Next Of Kin - Next Of Kin( Blu Ray) [Severin - 2019]From the early 1980s Next Of Kin is an Australian thriller/ low key horror film that rather nicely pre-dates the recent spate of Post Horror films, with it ís often subtle and subdued use of the genres tropes. Here from Severin is a recent Blu Ray issue of the film- that featuring a new 2k scan, and a good batch of extras.
Next Of Kin appeared in 1982, and was the second & last feature film from New Zealand director Tony Williams- who is mostly known for his documentary work- like 1975ís Lost In The Garden Of The World, 2013ís A place Called Robertson, 2014ís The King Sun: John Olsen a Portrait at 85, and most recently 2018ís The Passion of Music- about a Australian chamber orchestra.
The film's plot finds Linda (Jacki Kerin) been given a rural nursing home in her mothers will, and coming to terms with her past. Shortly after moving in she uncovers discrepancies in the homes running, and residents start to pass away in strange manners- and we start wondering if there ís a killer in the home, or is it Linda unbalanced state of mind. Into this, we get Shifty local Doctor( Alex Scott), stern home manager Connie(Gerda Nicolson), and her local boyfriend Barney- an early role from John Jarratt, who of course went onto find worldwide fame in his role as Serial killing Mick Taylor in the Wolf Creek films.
Next Of Kin is a very, very slow build of a film- for the first three-quarters of the film we get a darkly tinged & moody thriller/ drama, itís only in the last twenty minutes that things finally click into true horror- and even then, these elements are fairly fleeting. Much of the picture's runtime is built around: Linda reading from her mothers diary. dramatic encounters between Linda, the homes residents, the homes manager, and local Dr. The well shot & subtle eerier shots of the old house that the home is located in, symbolism-heavy & at times in darkly surreal imagery, and shots of the isolation surrounding countryside & its rundown buildings. Throughout the film teases that itís going to suddenly turn horrific, but as mentioned early- it doesnít really do so until the films last gasp. Itís certainly a very shot & acted film, with Williams building the films creepiness in a most reserved & subdued manner- the whole things effectively scored by Klaus Schulze- and this brings together sparse & stark percussive elements, with moody synth throbs & stabs.
As a mentioned in my introduction Next Of Kin is very similar in its tone, make-up & unfold to many of the films that have been bracketed under the banner of Post Horror- films like The Witch, They Come At Night, The Babadook & Hereditary. Sadly Iím not a fan of the Post Horror genre, often finding many of the films in the genre watering down their horror elements so much, that really they only have very vague connections to the genre. So, as a result, I found Next Of Kin somewhat of a trial to sit though- sure I like building tension & atmosphere in my horror, but here itís mostly so low key that it barely registers- leaving one feeling rather bored & disinterested for much of the film's runtime.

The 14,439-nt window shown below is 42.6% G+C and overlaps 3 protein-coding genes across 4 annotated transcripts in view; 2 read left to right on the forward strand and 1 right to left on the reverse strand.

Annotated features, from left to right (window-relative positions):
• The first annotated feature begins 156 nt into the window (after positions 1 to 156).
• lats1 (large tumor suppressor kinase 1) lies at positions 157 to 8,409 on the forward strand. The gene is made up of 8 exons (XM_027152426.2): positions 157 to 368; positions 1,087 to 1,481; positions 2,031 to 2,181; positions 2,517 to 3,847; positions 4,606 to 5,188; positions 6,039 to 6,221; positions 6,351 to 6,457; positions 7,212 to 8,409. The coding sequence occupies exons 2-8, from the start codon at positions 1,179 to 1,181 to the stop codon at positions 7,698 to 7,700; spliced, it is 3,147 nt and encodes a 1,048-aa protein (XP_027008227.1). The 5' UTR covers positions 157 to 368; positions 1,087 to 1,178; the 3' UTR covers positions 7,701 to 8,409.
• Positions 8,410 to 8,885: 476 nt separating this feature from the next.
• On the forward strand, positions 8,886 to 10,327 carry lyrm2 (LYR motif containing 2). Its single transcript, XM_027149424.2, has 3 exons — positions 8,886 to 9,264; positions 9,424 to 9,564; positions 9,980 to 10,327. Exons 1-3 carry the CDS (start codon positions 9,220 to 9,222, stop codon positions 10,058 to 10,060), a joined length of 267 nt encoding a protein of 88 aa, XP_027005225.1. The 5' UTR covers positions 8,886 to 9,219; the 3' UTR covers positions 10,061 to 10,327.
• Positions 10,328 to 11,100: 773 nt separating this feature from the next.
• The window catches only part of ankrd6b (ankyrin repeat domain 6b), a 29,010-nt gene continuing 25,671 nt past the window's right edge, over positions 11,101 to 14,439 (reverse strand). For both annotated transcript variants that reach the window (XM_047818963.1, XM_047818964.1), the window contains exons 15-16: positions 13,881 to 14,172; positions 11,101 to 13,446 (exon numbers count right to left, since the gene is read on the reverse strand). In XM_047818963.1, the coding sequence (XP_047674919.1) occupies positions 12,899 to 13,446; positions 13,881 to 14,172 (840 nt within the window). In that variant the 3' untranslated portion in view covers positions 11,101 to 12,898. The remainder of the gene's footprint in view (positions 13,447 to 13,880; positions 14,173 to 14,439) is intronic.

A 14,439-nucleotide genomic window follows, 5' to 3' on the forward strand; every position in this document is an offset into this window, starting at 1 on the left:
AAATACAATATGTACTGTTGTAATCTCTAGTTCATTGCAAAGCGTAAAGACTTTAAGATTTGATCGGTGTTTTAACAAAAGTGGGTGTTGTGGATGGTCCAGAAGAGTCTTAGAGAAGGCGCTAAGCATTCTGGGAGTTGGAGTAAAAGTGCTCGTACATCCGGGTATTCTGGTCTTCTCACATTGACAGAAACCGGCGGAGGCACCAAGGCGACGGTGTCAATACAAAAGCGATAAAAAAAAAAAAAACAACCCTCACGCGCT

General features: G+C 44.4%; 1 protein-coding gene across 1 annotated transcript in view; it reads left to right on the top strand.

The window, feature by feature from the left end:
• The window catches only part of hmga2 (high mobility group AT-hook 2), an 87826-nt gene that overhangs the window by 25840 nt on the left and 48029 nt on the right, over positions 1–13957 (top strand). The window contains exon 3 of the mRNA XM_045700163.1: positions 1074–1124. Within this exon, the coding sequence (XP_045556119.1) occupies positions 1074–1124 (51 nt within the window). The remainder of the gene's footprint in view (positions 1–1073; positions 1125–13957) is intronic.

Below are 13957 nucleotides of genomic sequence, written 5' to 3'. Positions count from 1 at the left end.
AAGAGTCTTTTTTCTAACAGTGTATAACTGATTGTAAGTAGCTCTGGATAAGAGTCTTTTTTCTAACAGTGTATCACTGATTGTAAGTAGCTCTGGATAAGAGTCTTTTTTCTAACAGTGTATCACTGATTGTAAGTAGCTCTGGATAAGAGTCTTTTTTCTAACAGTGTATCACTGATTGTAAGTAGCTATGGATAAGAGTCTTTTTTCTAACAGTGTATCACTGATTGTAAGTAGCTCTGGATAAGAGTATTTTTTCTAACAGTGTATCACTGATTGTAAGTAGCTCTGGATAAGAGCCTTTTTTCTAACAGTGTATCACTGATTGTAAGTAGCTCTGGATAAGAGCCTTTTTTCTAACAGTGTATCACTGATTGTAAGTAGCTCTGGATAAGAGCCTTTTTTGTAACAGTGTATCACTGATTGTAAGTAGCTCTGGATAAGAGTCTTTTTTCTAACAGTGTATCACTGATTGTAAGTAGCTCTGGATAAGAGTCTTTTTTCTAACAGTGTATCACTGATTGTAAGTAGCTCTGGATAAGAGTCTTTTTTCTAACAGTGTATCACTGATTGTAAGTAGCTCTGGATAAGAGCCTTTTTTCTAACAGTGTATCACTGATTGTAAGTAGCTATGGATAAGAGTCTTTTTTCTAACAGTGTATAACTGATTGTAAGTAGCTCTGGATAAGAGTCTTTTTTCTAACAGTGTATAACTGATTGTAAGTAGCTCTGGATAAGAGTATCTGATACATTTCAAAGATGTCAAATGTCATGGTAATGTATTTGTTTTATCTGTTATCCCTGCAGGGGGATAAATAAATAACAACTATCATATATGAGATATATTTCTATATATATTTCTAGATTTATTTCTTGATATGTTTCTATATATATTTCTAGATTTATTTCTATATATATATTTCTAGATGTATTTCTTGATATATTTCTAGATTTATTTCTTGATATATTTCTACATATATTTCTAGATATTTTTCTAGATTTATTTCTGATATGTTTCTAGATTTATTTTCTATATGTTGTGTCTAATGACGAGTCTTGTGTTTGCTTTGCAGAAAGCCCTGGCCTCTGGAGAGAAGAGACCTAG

Moving onto to this new Blu Ray issue of the film. First off the new print looks great, really highlighting the films brooding & arty edges- the audio also very good, with Schulzeís moody soundtrack really hitting home. Extras wise we get a good selection- first off we get two commentary tracks- the first is with director Tony Williams and Producer Tim White- this focuses more on the production side of things, moving from discussing the origins of the film, going onto talk about shot decision, the crew, and cast, locations & more- itís certainly a very informative track, and really if your interested in behind the camera stuff will be of great interest. The second track brings together Mark Hartley, who directed the Austrian genre film doc Not Quite Hollywood, and heís joined by three of the film's cast Jackie Kerin, John Jarrett & Robert Ratti- I found this track was a lot more enjoyable & chatty, with the actors talking about how each of their roles, early acting roles, and onset stories- we also get nice observations & points from Hartley. Next, we get a ten-minute revisit to the house where the film was set. A twenty-five-minute snippet from Not Quite Hollywood, talking about Next Of Kin. We get a thirty-minute black & white early documentary film from Williams, deleted scenes, Alternate German Opening credits & german trailer. Image gallery, and reversible sleeve- with two different film poster artwork. So all in all, a good batch of stuff.
So in conclusion if you enjoy extremely slow burning thrillers/ dramas with very reserved horror elements, or of course the post horror genre- Iím sure youíll enjoy Next Of Kin- and Severin have done a great job on both the new scan & extrasÖ.but for this old school horror fan it was just all too tame & slowRoger Batty